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ABSTRACT: To determine whether poor functional status is associated with worse outcomes after attempted cardiopulmonary resuscitation (CPR). Retrospective study of individuals who experienced cardiac arrest stratified according to dependence in activities of daily living (ADLs) and residential status (nursing home (NH) or community dwelling). Two hundred thirty-five hospitals throughout North America. Adult inpatients aged 65 and older who had experienced a cardiac arrest as reported to the Get with the Guidelines-Resuscitation registry between 2000 and 2008. Primary outcomes were return of spontaneous circulation (ROSC) and survival to discharge. Twenty-six thousand three hundred twenty-nine individuals who experienced cardiac arrest met inclusion criteria. NH residents dependent in ADLs had a lower odds than community-dwelling independent participants of achieving ROSC (odds ratio (OR) = 0.73, 95% confidence interval (CI) = 0.63-0.85), whereas participants dependent in ADLs from either residential setting had lower odds of survival (community-dwelling: OR = 0.76, 95% CI = 0.63-0.92; NH: OR = 0.79, 95% CI = 0.64-0.96) after adjusting for participant and arrest characteristics. Duration of resuscitation and doses of epinephrine or vasopressin were similar between groups and had no significant effect on ROSC or survival, although participants dependent in ADLs were more likely to have a do-not-resuscitate (DNR) order placed after ROSC. Overall, median time to signing a DNR order after resuscitation was 10 hours (interquartile range 2-70). Functional and residential status are important predictors of survival after in-hospital cardiac arrest. Contrary to the hypothesis but reassuring from a quality-of-care perspective, less-aggressive attempts at resuscitation do not appear to contribute to poorer outcomes in individuals dependent in ADL, regardless of residential status.Journal of the American Geriatrics Society 01/2013; 61(1):34-9. · 4.22 Impact Factor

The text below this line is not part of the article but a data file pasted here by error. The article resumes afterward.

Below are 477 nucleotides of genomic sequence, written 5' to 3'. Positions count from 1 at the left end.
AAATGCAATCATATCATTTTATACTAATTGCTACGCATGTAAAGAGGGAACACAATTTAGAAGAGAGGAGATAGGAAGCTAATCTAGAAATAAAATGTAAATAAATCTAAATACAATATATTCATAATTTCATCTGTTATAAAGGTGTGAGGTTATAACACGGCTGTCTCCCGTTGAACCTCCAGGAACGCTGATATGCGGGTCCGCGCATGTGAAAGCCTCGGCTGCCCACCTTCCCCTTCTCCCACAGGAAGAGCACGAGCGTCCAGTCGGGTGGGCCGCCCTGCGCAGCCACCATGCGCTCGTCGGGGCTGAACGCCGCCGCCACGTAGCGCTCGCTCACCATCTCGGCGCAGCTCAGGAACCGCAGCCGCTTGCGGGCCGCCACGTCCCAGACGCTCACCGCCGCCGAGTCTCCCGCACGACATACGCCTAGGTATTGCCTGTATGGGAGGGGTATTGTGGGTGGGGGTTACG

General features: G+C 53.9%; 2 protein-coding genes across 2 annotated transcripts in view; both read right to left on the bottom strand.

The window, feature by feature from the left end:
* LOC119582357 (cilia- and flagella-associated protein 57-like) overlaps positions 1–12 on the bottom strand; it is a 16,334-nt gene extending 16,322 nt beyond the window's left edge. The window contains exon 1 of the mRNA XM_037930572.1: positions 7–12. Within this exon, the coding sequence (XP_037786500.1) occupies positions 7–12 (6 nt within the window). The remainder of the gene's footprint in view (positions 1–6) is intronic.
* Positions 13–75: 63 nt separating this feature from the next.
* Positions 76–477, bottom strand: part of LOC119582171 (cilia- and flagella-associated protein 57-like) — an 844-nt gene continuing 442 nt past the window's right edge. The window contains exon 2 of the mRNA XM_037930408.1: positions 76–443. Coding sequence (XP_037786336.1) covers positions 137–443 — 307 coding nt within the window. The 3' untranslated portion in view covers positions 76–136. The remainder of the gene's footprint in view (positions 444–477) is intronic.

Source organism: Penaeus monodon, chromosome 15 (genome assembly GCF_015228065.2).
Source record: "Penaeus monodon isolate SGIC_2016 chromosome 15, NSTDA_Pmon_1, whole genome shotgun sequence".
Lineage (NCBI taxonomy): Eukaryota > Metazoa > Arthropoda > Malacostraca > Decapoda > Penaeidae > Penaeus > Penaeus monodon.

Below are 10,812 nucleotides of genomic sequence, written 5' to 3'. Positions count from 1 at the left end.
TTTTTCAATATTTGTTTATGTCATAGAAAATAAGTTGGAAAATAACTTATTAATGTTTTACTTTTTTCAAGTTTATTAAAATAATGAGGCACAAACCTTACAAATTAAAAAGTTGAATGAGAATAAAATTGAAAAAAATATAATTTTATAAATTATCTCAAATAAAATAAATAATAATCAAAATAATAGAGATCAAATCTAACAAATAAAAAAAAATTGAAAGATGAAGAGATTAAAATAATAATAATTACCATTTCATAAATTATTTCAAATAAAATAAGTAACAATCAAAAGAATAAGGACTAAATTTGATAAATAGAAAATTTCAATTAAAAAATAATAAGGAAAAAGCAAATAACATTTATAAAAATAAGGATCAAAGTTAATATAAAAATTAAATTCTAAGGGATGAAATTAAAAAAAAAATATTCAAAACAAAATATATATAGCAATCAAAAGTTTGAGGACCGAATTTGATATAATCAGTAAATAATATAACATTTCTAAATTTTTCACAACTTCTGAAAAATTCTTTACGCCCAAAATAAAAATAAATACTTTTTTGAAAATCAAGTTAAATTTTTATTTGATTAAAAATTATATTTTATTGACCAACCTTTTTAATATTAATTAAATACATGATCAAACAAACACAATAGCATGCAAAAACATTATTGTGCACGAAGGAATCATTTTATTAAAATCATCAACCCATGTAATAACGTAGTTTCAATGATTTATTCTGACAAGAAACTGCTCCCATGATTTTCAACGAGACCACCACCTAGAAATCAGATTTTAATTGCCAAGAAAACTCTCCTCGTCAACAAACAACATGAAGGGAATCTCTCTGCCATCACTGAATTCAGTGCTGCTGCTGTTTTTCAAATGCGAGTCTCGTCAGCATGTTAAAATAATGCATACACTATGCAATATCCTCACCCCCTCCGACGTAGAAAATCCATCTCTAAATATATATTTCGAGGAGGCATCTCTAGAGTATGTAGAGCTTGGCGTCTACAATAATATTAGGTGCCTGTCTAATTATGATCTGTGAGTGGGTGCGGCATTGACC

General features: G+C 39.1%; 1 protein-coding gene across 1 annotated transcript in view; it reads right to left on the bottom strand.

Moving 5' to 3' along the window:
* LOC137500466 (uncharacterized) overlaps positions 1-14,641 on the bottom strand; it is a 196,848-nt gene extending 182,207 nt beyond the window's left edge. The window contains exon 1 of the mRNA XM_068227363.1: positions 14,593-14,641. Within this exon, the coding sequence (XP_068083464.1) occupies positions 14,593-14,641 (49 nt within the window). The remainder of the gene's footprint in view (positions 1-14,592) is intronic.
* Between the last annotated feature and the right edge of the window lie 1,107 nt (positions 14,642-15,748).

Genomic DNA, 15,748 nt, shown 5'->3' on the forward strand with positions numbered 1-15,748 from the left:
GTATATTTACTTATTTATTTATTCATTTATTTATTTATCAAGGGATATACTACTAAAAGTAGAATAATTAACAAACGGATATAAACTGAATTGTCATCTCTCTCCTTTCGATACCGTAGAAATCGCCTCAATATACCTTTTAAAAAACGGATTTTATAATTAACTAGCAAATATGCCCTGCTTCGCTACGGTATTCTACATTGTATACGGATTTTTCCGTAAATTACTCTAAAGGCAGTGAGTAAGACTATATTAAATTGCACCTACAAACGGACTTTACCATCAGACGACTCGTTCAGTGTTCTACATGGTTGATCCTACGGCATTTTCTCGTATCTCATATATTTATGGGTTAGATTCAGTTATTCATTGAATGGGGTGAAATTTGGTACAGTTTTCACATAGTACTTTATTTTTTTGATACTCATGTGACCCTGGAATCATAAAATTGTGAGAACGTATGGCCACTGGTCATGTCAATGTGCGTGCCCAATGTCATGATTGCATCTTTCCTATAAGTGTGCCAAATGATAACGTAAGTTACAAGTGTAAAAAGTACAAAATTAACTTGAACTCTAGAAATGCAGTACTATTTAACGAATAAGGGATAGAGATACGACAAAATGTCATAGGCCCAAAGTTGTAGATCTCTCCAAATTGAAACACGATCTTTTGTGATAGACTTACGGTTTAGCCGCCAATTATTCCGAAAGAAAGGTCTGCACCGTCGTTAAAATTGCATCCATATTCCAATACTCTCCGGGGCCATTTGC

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ABSTRACT: This narrative review of the literature examines the issues influencing chemotherapy treatment of older patients with cancer. Increasing age is associated with physical, social and psychological changes, but the rate of change differs widely between people, such that chronological age is not a good determinant of fitness for treatment. Changes in old age can affect disease processes and treatments that are offered. Clinical trials suggest that older patients gain benefits from chemotherapy, but with increased toxicity profile. Dose reductions may be required, but the effect on outcome is not known. Adjuvant chemotherapy is likely to benefit patients with a life expectancy over 5 years, although mortality benefits become less pronounced with increasing age. Older patients want chemotherapy, as long as side effects do not reduce quality of life or ability to function independently. Older patients face barriers to communication with professionals, including sensory and memory problems and poorer health literacy. Patients should be assessed covering functional, physiological and socio-economic domains that identify significant comorbid disease and frailty, to ensure that planned chemotherapy is appropriate. Successful treatment of older patients with chemotherapy may require interventions to support them to ensure all patients who may derive benefit can undergo treatment, if they so wish.European Journal of Cancer Care 09/2011; 21(1):3-9. · 1.31 Impact Factor